Want to know how a multibillion-dollar industry rose from the muck of the peep-show booths? What it's like to be a porn star? To work in an industry that guarantees you the admiration of Howard Stern and the enmity of -- well, just about everyone else? Those are among the many things you <I>won't</I> discover in the 590 pages that comprise Legs McNeil and Jennifer Osbourne's intriguing but lopsided "The Other Hollywood: The Uncensored Oral History of the Porn Film Industry."
Want to know how a multibillion-dollar industry rose from the muck of the peep-show booths? What it’s like to be a porn star? To work in an industry that guarantees you the admiration of Howard Stern and the enmity of — well, just about everyone else? Those are among the many things you won’t discover in the 590 pages that comprise Legs McNeil and Jennifer Osbourne’s intriguing but lopsided “The Other Hollywood: The Uncensored Oral History of the Porn Film Industry.”
It’s hard to believe the world went so long without an authoritative look at the people who create X-rated movies. However, until recently readers had only scholarly texts like Dr. Robert J. Stoller’s excellent “Coming Attractions” and “Porn: Myths for the 20th Century” or peek-a-boo posing as philosophy, such as Ian Gittler’s creepy 1999 collection of stark photographs and even starker essays, “Pornstar.”
With “Other Hollywood” missing several publication dates in the seven years it took to roll off the presses, it stands as the latest entry in a wave of porno nonfiction. Some are celebratory, such as Timothy Greenfield-Sanders’ “XXX: 30 Porn Star Portraits.” Traci Lords’ “Underneath It All” is a collection of condemnation and regret. Jenna Jameson’s publishers don’t want to be caught on either side of the fence, so her autobiography is saddled with the half-hearted title “How to Make Love Like a Porn Star: A Cautionary Tale.”
In the introduction, McNeil makes it clear he intends to play it straight, to let readers hear the real stories of making porn in the players’ own words, without “cheap put-downs and hip moralizing.”
On that count, he succeeds. “Other Hollywood” is an oral biography, a format McNeil and Gillian McCain used to fine effect in “Please Kill Me: The Uncensored Oral History of Punk.”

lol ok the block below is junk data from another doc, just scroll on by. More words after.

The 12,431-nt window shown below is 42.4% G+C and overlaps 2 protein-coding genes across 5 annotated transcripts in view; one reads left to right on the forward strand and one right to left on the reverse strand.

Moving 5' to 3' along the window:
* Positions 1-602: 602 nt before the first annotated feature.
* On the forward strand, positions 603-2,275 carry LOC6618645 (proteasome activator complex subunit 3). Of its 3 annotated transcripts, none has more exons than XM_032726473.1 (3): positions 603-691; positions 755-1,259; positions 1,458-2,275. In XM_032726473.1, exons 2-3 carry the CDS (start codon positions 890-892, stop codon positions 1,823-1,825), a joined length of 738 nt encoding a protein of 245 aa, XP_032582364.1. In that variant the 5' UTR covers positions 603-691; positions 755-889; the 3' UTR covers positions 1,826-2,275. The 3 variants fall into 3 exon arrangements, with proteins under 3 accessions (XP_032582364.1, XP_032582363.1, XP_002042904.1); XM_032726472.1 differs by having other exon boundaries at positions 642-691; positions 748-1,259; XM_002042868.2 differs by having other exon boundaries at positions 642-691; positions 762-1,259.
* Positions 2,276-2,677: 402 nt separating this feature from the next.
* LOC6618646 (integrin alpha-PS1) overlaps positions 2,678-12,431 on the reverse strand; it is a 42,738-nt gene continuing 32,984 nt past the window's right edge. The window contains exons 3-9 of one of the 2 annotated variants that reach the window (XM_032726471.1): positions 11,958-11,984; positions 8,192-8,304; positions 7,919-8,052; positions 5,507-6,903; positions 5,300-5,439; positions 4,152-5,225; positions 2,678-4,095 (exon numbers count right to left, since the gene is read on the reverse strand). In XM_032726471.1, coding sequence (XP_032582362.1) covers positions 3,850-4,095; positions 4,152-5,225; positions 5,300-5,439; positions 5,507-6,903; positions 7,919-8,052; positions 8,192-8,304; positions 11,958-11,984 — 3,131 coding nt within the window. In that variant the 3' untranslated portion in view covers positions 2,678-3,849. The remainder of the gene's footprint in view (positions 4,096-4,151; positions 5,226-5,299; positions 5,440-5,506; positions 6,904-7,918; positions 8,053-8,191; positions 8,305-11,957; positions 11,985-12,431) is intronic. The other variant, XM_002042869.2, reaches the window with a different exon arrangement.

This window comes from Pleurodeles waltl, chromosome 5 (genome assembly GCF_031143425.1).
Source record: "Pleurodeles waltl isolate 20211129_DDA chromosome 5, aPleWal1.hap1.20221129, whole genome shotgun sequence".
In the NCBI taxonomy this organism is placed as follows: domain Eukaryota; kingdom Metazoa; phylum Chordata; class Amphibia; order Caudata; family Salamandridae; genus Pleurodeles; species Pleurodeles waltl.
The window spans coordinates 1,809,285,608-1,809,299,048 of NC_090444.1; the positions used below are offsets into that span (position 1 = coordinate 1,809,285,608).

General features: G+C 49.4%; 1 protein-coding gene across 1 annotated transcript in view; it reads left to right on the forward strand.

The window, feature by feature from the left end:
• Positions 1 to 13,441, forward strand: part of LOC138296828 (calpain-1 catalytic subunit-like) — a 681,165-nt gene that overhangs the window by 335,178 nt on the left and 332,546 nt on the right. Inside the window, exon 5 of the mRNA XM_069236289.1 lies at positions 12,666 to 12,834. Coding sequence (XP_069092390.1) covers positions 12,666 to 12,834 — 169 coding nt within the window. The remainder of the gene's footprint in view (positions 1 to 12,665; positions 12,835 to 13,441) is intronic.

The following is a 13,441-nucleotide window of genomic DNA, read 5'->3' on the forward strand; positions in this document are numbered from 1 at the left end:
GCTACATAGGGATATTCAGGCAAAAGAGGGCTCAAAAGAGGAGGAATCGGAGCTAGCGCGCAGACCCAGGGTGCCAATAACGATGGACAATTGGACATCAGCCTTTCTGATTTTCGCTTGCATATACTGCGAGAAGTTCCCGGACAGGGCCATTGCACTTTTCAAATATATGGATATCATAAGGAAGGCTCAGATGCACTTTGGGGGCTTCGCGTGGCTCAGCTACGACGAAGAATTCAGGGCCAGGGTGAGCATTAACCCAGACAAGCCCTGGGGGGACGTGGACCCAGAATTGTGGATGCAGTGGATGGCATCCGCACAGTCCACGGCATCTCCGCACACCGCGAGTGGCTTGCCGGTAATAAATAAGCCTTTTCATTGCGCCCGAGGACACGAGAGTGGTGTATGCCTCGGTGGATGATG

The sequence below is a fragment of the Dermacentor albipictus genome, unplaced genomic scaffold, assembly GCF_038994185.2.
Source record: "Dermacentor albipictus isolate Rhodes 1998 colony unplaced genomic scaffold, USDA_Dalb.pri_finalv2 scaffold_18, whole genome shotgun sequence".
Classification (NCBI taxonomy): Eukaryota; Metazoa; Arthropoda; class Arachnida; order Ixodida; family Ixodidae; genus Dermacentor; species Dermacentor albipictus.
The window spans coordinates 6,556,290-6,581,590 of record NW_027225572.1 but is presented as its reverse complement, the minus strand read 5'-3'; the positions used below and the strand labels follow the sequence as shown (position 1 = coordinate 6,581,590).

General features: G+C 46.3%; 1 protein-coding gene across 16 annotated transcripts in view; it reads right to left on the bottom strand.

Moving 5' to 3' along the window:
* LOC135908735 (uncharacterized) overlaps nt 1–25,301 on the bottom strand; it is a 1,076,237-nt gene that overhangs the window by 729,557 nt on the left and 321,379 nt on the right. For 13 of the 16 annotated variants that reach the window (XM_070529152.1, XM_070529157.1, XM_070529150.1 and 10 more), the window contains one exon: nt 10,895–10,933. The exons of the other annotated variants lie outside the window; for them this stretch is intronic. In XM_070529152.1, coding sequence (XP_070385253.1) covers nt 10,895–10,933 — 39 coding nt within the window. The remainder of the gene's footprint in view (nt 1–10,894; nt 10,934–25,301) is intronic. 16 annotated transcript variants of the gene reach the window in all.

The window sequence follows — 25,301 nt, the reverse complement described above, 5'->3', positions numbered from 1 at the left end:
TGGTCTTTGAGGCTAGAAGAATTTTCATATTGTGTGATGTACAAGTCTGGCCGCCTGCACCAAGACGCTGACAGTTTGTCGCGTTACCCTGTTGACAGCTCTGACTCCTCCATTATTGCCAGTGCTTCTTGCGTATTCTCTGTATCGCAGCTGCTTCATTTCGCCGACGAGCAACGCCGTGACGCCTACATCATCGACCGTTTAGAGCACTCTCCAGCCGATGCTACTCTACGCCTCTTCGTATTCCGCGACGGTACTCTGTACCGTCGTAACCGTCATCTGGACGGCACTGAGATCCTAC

By editing interviews and other sources to create an unfiltered narrative, a panoply of witnesses trace porn from the “nudie-cuties” of the 1950s through the 1998 HIV outbreak, with Mark Wallice as the industry’s own Patient Zero.
Among the hundreds who have their say are exploitation producer Dave Friedman; porn star-turned-heroin addict-turned-health educator Sharon Mitchell; porn star-turned-Adult Video News publisher Tim Connelly; and even “Sideways” producer Michael London, who covered the tragic story of porn star Shauna Grant when he was a reporter at the Los Angeles Times.
At its best, straight stories in “Other Hollywood” become larger than life, like the tale of undercover FBI agents Pat Livingston and Bruce Ellavasky. They took on the identities of Florida-based pornographers and indicted 55 distribs, but Livingston became so enamored with his own porn identity that he eventually destroyed the case it took him four years to build.
Other tales, however, suffer from too much telling.
John Holmes’ Wonderland murders are overly familiar to anyone who’s seen “Boogie Nights” or “Wonderland.” Two chapters devoted to John Wayne Bobbit’s brief porno infamy are two too many. And the Mafia’s involvement, while a vital portion of porn’s history, becomes an indistinguishable parade of names like DiBernardo and Zaffarano and Castellano.
A few snoozy moments could be expected in a book that embraces nearly 40 years. However, these glitches become aggravating when the authors give only passing notice to some of the most significant elements of the modern-day porn industry.
After all that mob talk, you might expect a few good stories to follow the legalization of porn production — something about how the power centers shifted from New York to Los Angeles and how legitimate companies like Wicked Pictures and Vivid Entertainment pushed out the Mafia families. Unfortunately, Wicked prexy Steve Orenstein is all but mute; Vivid founder Steve Hirsch is mentioned only in passing.
And while the mainstreaming of porn has become a hoary topic for daytime talkshows, it would be interesting to look at the roots of that trend. However, there’s no indication of how these companies develop porn stars big enough to advertise on Sunset Avenue billboards.
Finally, this is an industry based on the hundreds of women who have sex for the cameras every year, but in “Other Hollywood,” its stars are mostly silent.
Although the authors make good use of the bawdy and loquacious Mitchell, there are no interviews with present-day porn stars; even Jameson is all but invisible.
It would be unfair to presume these gaps were intentional. It’s probably no coincidence that the most fascinating descriptions in the book are of worlds that no longer exist — shooting nudist camp movies that couldn’t show “pickles and beaver,” the “boxed lunch” at Show World in Times Square, Oscar-winning “Million Dollar Baby” producer Al Ruddy reminiscing about doing business with “Deep Throat” backer Joe “The Whale” Peranio. But as “Other Hollywood” moves closer to the present day, its stories become sketches, lacking vivid details.
Frustrating, but not surprising. After all, porn stars make their living on exploitation.